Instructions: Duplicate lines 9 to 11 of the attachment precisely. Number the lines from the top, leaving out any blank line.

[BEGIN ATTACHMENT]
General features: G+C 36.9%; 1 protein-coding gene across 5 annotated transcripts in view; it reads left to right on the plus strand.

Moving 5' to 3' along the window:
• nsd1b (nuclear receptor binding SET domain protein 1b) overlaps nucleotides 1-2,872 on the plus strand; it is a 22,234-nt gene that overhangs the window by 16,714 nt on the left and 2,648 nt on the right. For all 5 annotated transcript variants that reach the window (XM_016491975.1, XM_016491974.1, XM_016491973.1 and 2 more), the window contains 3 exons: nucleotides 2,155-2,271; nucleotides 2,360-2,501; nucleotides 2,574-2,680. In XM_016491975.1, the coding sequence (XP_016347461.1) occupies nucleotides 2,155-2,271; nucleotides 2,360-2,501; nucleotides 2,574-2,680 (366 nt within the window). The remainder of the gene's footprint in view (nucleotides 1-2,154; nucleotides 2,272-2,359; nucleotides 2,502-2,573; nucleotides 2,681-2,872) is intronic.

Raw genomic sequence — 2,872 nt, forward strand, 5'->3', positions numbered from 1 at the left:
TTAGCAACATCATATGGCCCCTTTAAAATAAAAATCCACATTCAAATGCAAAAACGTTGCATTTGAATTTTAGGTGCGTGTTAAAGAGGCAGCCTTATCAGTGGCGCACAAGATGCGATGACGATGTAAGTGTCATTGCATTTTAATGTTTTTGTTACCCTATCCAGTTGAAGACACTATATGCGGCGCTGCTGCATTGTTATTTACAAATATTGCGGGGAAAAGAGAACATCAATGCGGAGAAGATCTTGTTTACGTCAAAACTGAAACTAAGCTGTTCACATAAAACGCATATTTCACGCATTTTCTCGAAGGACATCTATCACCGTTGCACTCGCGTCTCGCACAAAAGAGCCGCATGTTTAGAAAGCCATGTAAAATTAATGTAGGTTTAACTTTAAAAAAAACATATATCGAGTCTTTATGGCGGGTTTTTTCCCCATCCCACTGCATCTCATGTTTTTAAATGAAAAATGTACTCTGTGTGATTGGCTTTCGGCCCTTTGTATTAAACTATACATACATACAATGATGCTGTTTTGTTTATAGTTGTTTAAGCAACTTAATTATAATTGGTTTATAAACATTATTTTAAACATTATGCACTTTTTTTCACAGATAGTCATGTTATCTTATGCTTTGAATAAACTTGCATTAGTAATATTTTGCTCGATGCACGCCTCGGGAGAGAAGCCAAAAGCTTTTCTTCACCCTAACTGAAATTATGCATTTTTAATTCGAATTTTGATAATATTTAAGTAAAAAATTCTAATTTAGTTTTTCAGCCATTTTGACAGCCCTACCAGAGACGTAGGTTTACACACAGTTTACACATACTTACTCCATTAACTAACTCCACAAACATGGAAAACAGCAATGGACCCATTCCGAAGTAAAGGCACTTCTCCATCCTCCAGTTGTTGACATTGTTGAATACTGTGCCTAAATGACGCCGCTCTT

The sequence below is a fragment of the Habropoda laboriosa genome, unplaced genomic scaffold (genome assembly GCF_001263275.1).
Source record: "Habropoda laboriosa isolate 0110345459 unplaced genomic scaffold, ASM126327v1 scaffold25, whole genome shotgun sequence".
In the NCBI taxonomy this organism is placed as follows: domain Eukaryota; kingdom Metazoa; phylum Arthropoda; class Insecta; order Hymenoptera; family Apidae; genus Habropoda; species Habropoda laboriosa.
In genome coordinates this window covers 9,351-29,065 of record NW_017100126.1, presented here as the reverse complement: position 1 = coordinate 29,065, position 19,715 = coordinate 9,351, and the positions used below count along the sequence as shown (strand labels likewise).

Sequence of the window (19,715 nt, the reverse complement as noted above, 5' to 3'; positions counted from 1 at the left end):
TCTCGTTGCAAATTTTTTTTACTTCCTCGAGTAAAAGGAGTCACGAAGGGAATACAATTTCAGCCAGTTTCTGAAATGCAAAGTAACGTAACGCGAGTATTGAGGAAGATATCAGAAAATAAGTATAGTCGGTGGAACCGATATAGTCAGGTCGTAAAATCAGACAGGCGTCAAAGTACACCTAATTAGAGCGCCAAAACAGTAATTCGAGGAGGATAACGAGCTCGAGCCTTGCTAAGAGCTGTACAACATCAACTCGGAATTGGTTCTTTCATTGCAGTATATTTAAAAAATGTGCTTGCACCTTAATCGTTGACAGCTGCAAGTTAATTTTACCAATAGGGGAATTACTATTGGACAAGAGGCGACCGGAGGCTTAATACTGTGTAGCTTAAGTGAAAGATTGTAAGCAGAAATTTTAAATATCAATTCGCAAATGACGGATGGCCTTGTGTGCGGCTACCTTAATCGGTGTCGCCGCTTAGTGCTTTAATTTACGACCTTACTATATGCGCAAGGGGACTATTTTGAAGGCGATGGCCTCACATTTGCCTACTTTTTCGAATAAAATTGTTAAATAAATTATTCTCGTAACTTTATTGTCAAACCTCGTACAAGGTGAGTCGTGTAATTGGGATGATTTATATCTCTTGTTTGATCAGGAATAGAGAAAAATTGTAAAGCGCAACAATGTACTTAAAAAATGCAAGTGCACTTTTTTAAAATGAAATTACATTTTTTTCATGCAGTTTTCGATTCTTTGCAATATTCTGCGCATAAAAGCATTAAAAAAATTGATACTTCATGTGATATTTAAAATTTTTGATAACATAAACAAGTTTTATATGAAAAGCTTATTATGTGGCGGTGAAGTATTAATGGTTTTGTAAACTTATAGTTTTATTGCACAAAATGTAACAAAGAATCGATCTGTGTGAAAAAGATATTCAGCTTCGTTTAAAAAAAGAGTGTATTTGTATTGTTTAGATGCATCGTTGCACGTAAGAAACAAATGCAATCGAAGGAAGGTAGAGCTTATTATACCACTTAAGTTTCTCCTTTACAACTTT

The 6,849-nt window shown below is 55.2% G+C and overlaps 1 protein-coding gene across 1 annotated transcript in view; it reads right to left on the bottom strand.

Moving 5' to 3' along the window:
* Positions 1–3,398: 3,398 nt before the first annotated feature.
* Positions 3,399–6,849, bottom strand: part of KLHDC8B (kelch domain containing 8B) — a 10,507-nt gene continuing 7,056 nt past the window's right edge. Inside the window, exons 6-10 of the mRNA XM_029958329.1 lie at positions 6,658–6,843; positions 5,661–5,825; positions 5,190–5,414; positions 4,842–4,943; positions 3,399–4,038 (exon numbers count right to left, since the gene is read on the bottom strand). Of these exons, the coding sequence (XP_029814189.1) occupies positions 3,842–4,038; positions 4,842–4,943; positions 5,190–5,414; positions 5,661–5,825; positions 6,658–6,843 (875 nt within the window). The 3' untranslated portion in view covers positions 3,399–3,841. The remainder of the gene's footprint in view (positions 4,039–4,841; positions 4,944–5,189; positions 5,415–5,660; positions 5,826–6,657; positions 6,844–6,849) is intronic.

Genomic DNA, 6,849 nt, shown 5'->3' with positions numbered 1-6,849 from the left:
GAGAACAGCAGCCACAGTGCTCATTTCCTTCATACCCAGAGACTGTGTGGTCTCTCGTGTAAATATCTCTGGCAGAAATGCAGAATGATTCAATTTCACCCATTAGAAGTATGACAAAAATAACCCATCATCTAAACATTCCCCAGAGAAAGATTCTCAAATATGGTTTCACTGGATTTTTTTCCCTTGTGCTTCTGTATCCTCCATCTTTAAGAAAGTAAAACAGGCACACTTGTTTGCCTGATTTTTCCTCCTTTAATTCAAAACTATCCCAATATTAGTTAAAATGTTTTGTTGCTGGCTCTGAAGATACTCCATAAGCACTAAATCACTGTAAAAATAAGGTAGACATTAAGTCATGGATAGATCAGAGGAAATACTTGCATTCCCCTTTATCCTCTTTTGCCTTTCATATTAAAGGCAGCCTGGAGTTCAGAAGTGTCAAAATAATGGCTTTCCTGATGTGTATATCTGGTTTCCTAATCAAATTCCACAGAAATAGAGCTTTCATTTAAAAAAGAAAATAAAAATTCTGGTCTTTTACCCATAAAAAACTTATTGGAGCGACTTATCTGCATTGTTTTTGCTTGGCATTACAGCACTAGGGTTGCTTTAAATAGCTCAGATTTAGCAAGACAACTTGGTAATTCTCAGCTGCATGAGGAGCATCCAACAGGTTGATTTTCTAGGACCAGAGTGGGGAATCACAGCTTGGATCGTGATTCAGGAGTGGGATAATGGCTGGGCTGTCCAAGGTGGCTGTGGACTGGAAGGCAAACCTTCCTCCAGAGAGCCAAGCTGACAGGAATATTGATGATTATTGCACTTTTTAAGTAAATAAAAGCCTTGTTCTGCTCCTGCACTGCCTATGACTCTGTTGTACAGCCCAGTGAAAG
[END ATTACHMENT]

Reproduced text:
In genome coordinates this window covers 9,351-29,065 of record NW_017100126.1, presented here as the reverse complement: position 1 = coordinate 29,065, position 19,715 = coordinate 9,351, and the positions used below count along the sequence as shown (strand labels likewise).

Sequence of the window (19,715 nt, the reverse complement as noted above, 5' to 3'; positions counted from 1 at the left end):
TCTCGTTGCAAATTTTTTTTACTTCCTCGAGTAAAAGGAGTCACGAAGGGAATACAATTTCAGCCAGTTTCTGAAATGCAAAGTAACGTAACGCGAGTATTGAGGAAGATATCAGAAAATAAGTATAGTCGGTGGAACCGATATAGTCAGGTCGTAAAATCAGACAGGCGTCAAAGTACACCTAATTAGAGCGCCAAAACAGTAATTCGAGGAGGATAACGAGCTCGAGCCTTGCTAAGAGCTGTACAACATCAACTCGGAATTGGTTCTTTCATTGCAGTATATTTAAAAAATGTGCTTGCACCTTAATCGTTGACAGCTGCAAGTTAATTTTACCAATAGGGGAATTACTATTGGACAAGAGGCGACCGGAGGCTTAATACTGTGTAGCTTAAGTGAAAGATTGTAAGCAGAAATTTTAAATATCAATTCGCAAATGACGGATGGCCTTGTGTGCGGCTACCTTAATCGGTGTCGCCGCTTAGTGCTTTAATTTACGACCTTACTATATGCGCAAGGGGACTATTTTGAAGGCGATGGCCTCACATTTGCCTACTTTTTCGAATAAAATTGTTAAATAAATTATTCTCGTAACTTTATTGTCAAACCTCGTACAAGGTGAGTCGTGTAATTGGGATGATTTATATCTCTTGTTTGATCAGGAATAGAGAAAAATTGTAAAGCGCAACAATGTACTTAAAAAATGCAAGTGCACTTTTTTAAAATGAAATTACATTTTTTTCATGCAGTTTTCGATTCTTTGCAATATTCTGCGCATAAAAGCATTAAAAAAATTGATACTTCATGTGATATTTAAAATTTTTGATAACATAAACAAGTTTTATATGAAAAGCTTATTATGTGGCGGTGAAGTATTAATGGTTTTGTAAACTTATAGTTTTATTGCACAAAATGTAACAAAGAATCGATCTGTGTGAAAAAGATATTCAGCTTCGTTTAAAAAAAGAGTGTATTTGTATTGTTTAGATGCATCGTTGCACGTAAGAAACAAATGCAATCGAAGGAAGGTAGAGCTTATTATACCACTTAAGTTTCTCCTTTACAACTTT